Following their last game Feb. 13, several prominent members of the top-ranked Virginia men’s basketball team spoke about how much they were looking forward to a lengthy break from the demands of ACC competition.

The weary Cavaliers had just completed their third road game in 10 days, and it showed as players gathered their belongings and slowly headed for the exit at Miami’s Watsco Center, where they had won, 59-50, to secure a double-bye in the ACC tournament.

Ty Jerome’s right hand was wrapped in ice to limit swelling in his sprained thumb. Isaiah Wilkins moved gingerly with a sore back that has acted up at times over the past few weeks. Devon Hall and Mamadi Diakite had only recently recovered from flu-like symptoms.

“It comes at different times for every team, and I think it was a good time for us,” Cavaliers Coach Tony Bennett said of the week off from games heading into the closing stretch of the regular season. “Hopefully let some guys refresh their bodies and heal up a little bit.”

During the hiatus, the Cavaliers not only received some much-welcomed rest — Bennett gave his players consecutive days off last week after they returned from South Florida — but they also moved within one win of securing the top seed in the ACC tournament and at least a share of their third conference regular season championship under Bennett.

Virginia (24-2, 13-1) has four games left in which to do so, starting Wednesday night against Georgia Tech (11-16, 4-10), loser of five in a row, at John Paul Jones Arena.

The Cavaliers hold a three-game lead over second-place Duke and own the head-to-head tiebreaker courtesy of a 65-63 triumph Jan. 27 at Cameron Indoor Stadium.

North Carolina and Clemson are the only other programs that can finish with the same ACC record as Virginia, but the Cavaliers also own head-to-head tiebreakers over both schools.

In addition, the remainder of Virginia’s schedule includes three games against opponents in the bottom four in the conference.

“You always start the year and want to be about the moment, but you want to have a chance to win and be part of ACC regular season championships,” Bennett said. “With this league and the depth and the amount of games, that’d be a tremendous thing to do, so to have that opportunity at this stage with some games left is really good.”

The Cavaliers, despite players with nagging ailments, head into the final two weeks of the regular season having avoided major injury, giving them a significant advantage over a host of other ACC programs not blessed with such good fortune.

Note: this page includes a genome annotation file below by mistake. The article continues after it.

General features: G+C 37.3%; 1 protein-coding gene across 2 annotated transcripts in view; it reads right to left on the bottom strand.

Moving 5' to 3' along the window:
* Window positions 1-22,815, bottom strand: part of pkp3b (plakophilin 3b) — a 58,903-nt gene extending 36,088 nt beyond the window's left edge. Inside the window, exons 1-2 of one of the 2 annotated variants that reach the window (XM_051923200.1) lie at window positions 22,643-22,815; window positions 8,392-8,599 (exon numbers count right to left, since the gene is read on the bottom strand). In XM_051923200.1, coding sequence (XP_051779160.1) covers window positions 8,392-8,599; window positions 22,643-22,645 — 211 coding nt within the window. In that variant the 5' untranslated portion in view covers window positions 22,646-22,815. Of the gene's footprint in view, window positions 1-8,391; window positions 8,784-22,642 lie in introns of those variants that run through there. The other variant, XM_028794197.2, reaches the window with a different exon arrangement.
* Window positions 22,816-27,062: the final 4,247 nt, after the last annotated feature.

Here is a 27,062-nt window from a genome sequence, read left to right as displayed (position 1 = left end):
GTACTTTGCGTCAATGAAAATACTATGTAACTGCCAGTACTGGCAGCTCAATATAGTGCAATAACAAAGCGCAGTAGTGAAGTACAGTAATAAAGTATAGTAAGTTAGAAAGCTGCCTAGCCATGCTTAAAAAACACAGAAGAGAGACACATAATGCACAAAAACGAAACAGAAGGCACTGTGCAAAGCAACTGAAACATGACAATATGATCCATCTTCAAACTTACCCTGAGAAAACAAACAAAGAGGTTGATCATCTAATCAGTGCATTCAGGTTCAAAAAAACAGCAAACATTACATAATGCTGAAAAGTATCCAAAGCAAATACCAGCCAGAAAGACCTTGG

Jerome has continued to practice with tape around his thumb and hand, according to Bennett, but might be able to play without such protection in the near future, depending on the stability of the finger.

The starting point guard has been limited the past two games while wearing a soft cast after spraining his thumb in practice, shooting a combined 5 for 18, including 1 for 12 on three-pointers.

Jerome did have seven assists, his second most in a game this season, against Miami.

“It’s getting better,” Jerome said following the win against the Hurricanes in which he scored six points and went 4 for 6 from the free throw line after going 19 of 20 over his first 25 games. “I’m not going to complain about it, but these eight days will hopefully help, and I hopefully won’t have to wear tape or a cast, and hopefully it will be gone.”

The Yellow Jackets, meanwhile, are set to play their third consecutive game without starting point guard Jose Alvarado, who fractured his left elbow during an 80-69 loss to Duke on Feb. 11.

The freshman is out for the rest of the season, Coach Josh Pastner announced last week.

Alvarado was the second-leading scorer on the team and one of two players to start every game this season for Georgia Tech. The other is center Ben Lammers, himself nursing a sore ankle.

Senior Tadric Jackson moved into the starting lineup in place of Alvarado and led the Yellow Jackets with 17 points in Saturday’s 76-56 loss to visiting Virginia Tech.

Virginia beat Georgia Tech, 64-48, in the first meeting Jan. 18 in Atlanta and has won six of the last seven in the series.

“They do their thing, and they’re really, really good at what they do,” Pastner said of the Cavaliers. “They’re not really good, they’re exceptional at it. For us, we’ve unfortunately been hit with the injury bug. It’s just hard to win in this league when you don’t have the depth and you get hit with some injuries.”

More college basketball: